CD59 transgenics and xenotransplantation

The shortage of suitable donor organs for transplant surgery has led to the proposal that animal organs be used instead. A major problem with this is that of hyperacute rejection, whereby discordant xenografts come under attack within minutes, and are destroyed by complement that has been activated by naturally occurring antibodies in the host that recognize carbohydrate epitopes in the xenograft. A major strategy now being researched to overcome this is the production of transgenic animals (mainly pigs) that carry the genes for human complement control proteins, including CD59. These human proteins are expressed in a wide range of tissues in the transgenic animals, sometimes at very high levels, and have been shown to confer increased protection upon endothelial and other cell types against human complement. Although these results seem very promising, a major drawback to the use of xenotransplantation is the possibility that xenografts may harbor viruses or other microbes that could be extremely harmful to a human host, and this is currently the main objection to proceeding with clinical trials.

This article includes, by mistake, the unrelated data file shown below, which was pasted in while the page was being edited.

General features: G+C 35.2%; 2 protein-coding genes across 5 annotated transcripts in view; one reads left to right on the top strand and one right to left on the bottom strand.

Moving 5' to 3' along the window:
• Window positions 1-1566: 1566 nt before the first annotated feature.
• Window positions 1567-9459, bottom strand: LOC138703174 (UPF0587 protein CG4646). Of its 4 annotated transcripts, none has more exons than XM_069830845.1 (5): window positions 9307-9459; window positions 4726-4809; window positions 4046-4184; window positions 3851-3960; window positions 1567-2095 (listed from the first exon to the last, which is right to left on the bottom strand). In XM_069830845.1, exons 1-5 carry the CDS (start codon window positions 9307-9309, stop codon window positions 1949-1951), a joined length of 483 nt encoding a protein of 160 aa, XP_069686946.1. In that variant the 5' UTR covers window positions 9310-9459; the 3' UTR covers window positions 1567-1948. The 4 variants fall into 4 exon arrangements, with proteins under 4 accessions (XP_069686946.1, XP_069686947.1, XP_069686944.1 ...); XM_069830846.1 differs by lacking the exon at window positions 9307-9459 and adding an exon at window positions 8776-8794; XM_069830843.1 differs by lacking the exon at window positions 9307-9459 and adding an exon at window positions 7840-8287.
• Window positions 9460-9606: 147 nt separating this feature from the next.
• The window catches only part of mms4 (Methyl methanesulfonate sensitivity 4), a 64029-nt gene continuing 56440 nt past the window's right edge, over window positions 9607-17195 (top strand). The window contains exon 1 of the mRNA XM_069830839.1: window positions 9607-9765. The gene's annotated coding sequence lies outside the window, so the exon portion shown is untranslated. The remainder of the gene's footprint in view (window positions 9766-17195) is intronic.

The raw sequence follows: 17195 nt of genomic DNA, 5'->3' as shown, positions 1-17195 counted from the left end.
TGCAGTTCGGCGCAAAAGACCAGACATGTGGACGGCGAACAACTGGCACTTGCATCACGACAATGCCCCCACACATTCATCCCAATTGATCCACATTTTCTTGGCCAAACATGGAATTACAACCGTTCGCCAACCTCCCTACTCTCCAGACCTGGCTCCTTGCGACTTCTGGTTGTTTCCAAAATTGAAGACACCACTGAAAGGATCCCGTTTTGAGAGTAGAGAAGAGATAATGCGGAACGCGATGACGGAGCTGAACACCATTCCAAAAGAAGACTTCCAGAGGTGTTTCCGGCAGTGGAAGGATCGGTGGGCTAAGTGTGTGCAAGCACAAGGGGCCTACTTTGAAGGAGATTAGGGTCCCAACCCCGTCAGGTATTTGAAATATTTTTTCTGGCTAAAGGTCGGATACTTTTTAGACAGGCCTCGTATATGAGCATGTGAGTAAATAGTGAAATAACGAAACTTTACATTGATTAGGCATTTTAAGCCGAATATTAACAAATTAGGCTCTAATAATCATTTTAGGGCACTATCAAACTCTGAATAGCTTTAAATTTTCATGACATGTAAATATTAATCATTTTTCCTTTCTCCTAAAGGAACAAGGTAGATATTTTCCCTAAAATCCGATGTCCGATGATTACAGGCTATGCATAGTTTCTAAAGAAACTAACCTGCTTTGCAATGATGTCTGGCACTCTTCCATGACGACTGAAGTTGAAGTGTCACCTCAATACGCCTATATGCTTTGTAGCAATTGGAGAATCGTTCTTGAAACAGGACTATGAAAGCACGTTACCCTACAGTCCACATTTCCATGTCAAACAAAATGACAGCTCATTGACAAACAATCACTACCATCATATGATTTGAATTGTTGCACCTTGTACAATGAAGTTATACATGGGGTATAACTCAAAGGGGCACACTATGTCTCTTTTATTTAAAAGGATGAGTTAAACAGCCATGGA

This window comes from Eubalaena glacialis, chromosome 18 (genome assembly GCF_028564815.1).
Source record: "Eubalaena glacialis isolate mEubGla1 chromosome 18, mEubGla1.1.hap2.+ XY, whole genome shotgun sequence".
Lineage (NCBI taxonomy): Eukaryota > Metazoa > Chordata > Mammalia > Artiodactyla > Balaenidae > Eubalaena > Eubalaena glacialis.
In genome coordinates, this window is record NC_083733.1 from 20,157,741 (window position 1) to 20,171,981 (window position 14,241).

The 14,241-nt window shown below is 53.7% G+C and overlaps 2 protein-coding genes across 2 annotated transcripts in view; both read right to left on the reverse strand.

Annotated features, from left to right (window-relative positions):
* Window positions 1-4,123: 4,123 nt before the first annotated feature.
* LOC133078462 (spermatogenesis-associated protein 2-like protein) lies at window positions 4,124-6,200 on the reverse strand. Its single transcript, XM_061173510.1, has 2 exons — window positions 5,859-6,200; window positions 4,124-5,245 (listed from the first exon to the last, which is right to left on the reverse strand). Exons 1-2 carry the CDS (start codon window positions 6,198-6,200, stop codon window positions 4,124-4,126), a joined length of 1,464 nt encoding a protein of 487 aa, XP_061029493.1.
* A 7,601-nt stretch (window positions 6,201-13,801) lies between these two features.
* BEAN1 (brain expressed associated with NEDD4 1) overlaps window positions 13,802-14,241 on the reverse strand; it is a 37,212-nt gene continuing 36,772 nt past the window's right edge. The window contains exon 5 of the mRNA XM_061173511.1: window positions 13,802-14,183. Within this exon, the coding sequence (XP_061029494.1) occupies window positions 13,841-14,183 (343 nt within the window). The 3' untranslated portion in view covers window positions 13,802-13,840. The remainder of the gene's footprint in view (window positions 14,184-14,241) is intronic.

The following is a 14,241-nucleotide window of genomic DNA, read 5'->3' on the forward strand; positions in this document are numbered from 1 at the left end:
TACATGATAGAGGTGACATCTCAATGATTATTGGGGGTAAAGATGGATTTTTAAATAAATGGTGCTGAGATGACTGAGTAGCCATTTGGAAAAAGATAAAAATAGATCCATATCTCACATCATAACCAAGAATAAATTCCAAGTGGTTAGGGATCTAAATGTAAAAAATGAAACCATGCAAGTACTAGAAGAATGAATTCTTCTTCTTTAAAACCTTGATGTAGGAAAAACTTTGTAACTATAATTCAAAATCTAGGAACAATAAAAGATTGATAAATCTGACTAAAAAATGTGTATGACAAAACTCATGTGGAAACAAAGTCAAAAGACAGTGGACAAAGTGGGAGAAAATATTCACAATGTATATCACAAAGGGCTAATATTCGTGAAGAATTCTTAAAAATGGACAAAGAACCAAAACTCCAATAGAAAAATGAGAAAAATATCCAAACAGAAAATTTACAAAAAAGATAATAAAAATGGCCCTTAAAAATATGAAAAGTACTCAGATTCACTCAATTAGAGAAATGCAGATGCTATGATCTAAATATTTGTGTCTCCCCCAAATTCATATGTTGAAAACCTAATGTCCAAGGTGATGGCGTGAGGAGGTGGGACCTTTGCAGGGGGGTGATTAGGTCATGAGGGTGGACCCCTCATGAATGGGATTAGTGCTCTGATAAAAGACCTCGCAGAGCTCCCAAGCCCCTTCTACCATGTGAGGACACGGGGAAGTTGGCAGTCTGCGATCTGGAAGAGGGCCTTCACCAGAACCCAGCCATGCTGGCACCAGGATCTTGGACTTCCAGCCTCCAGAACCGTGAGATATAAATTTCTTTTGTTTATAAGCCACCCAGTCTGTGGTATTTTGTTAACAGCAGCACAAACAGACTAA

See also: CD antigens; CD2; Complement, membrane attack pathway; Decay-accelerating factor (CD55); Xenotransplantation.

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